Literacy Day Blends a Celebration of Reading With All-School Service Learning

St. Margaret’s 9th annual Literacy Day on Thursday fused a celebration of reading, writing, speaking and listening with the launch of an all-school service learning initiative to help fellow Californians.

Central to the day’s activities was the children’s book A Chair for my Mother by Vera B. Williams. The book depicts a family who loses their possessions in a fire, and a young girl in the family who collects coins to help replace lost valuables. In a cross-divisional gathering organized by St. Margaret’s Service Learning Team, Upper School advisories met with Tartans in the Preschool, Lower School and Middle School to read the book, reflect on its meaning and brainstorm together how its message can be applied to help others in need.

Inspired by the book, St. Margaret’s started an all-school coin drive, which will last until the spring All-School Eucharist on March 28. The coins will be donated to wildfire relief efforts of the L.A. Episcopal Diocese and Northern California Episcopal Diocese to assist communities devastated by the Camp Fire in Northern California and the Woolsey Fire in Southern California.

To help St. Margaret’s students better understand the authentic needs of those communities, an important component of service learning, two special guests spoke to the student body during a special all-school gathering in Pasternack Field House on Thursday. Casey Taylor, executive director of Achieve Charter School in Paradise, Calif., spoke of the hardships that have impacted the lives of the town’s residents after the Camp Fire destroyed thousands of homes, schools and businesses and caused deaths, a total loss of possessions and a dramatic interruption of life. Achieve was one of several schools in Paradise that burned.

Also speaking was Eleni Pappas, assistant chief for the Los Angeles County Fire Department and a St. Margaret’s parent, who also gave a compelling speech about the devastation caused by the Woolsey Fire, its unpredictable spread and how much property was devastated in a short amount of time.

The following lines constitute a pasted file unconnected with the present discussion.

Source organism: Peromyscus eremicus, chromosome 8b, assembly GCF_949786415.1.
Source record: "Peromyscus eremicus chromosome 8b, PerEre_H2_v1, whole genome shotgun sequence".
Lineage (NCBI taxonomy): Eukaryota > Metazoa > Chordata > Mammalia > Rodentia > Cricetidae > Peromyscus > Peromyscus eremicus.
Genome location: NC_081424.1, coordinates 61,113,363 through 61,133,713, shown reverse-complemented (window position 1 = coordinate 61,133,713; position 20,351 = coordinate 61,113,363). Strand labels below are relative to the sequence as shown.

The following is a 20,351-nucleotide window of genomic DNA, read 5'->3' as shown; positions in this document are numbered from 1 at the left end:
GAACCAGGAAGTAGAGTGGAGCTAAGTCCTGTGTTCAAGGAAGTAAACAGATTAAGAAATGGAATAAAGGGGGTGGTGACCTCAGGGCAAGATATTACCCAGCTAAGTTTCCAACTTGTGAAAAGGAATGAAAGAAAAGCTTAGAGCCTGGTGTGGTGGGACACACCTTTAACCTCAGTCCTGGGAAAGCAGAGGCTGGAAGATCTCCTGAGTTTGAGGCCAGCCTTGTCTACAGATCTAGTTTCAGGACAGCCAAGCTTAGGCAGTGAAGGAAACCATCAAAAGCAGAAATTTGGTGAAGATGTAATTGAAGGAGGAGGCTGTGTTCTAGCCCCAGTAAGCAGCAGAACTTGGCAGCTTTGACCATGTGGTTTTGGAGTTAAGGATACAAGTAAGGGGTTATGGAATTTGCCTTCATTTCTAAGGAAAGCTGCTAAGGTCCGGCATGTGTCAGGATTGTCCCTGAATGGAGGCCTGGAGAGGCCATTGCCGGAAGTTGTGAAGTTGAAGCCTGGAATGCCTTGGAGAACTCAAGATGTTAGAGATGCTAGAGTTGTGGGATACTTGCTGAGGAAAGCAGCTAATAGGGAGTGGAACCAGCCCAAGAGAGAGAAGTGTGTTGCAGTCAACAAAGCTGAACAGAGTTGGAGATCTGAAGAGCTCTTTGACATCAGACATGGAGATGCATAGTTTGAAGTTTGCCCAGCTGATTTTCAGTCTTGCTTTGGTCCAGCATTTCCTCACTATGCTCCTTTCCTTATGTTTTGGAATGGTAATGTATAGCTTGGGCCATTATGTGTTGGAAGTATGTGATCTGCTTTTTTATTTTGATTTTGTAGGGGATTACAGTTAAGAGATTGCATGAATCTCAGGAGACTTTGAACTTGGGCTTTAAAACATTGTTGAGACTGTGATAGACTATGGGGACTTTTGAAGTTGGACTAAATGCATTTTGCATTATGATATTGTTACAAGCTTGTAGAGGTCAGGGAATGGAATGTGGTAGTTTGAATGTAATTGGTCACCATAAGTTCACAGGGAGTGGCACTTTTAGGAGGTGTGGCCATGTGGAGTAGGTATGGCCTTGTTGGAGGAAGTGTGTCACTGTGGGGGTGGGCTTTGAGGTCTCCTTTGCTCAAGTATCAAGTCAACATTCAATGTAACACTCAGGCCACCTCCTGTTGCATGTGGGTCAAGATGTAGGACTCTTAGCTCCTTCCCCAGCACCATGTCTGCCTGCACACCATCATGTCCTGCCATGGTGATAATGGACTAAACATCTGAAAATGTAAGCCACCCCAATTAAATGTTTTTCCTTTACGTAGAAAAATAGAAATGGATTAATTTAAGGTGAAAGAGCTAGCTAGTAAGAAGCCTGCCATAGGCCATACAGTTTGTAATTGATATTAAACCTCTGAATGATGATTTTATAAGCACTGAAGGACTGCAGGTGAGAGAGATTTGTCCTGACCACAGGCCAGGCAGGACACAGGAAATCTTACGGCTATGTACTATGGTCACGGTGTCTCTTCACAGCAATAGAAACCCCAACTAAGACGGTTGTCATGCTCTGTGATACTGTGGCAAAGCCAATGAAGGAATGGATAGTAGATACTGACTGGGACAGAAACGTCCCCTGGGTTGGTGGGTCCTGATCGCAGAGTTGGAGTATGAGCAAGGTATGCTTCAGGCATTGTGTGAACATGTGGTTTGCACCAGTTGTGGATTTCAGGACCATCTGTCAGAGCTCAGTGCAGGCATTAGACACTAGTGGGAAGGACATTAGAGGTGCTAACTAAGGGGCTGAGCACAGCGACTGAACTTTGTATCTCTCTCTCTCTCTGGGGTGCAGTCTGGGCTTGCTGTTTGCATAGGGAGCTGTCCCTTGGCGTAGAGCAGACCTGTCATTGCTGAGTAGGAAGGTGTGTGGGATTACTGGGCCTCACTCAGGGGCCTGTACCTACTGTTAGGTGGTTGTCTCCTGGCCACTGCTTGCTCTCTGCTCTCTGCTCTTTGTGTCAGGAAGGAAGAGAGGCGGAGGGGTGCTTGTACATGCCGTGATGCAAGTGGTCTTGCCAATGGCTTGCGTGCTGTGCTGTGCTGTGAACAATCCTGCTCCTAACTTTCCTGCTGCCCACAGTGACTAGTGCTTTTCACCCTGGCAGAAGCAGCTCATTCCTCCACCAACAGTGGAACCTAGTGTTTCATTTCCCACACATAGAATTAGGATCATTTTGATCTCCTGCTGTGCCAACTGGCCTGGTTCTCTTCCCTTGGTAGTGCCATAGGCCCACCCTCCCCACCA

Together, Ms. Taylor and Capt. Pappas explained the tragic outcomes of the wildfires, and what the victims need as they start rebuilding their lives including emotional support and financial resources to replace items that were lost.

“The powerful stories shared by Ms. Taylor and Capt. Pappas helped our students better understand the impact of the wildfires, and develop empathy toward our fellow Californians who were so deeply affected by them,” said Ryan Dahlem, assistant head of school for strategic initiatives. “We are truly grateful for their willingness to share their perspective.”

The launch of the service-learning initiative was part of a full slate of Literacy Day activities, organized by the St. Margaret’s Library staff. Some of the activities included:

Dress as a Book Character
Many Lower School students and faculty dressed as their favorite book characters, from Dr. Seuss characters to Harry Potter to Waldo.

Battle of the Books
Students in grades 4 and 5 who were part of the Lower School BOB Club participated in the Battle of the Books competition in Sillers Hall in front of classmates. Questions were asked based on the 20-book BOB reading list to the teams, receiving points for correctly identifying the title and author of the book.

What Feeds Your Hungry Heart?
Lower School students shared their presentations related to the Literacy Day theme of “Feeding a Hungry Heart.”
 
 
Back
An independent preschool through grade 12 college-preparatory day school in Orange County, California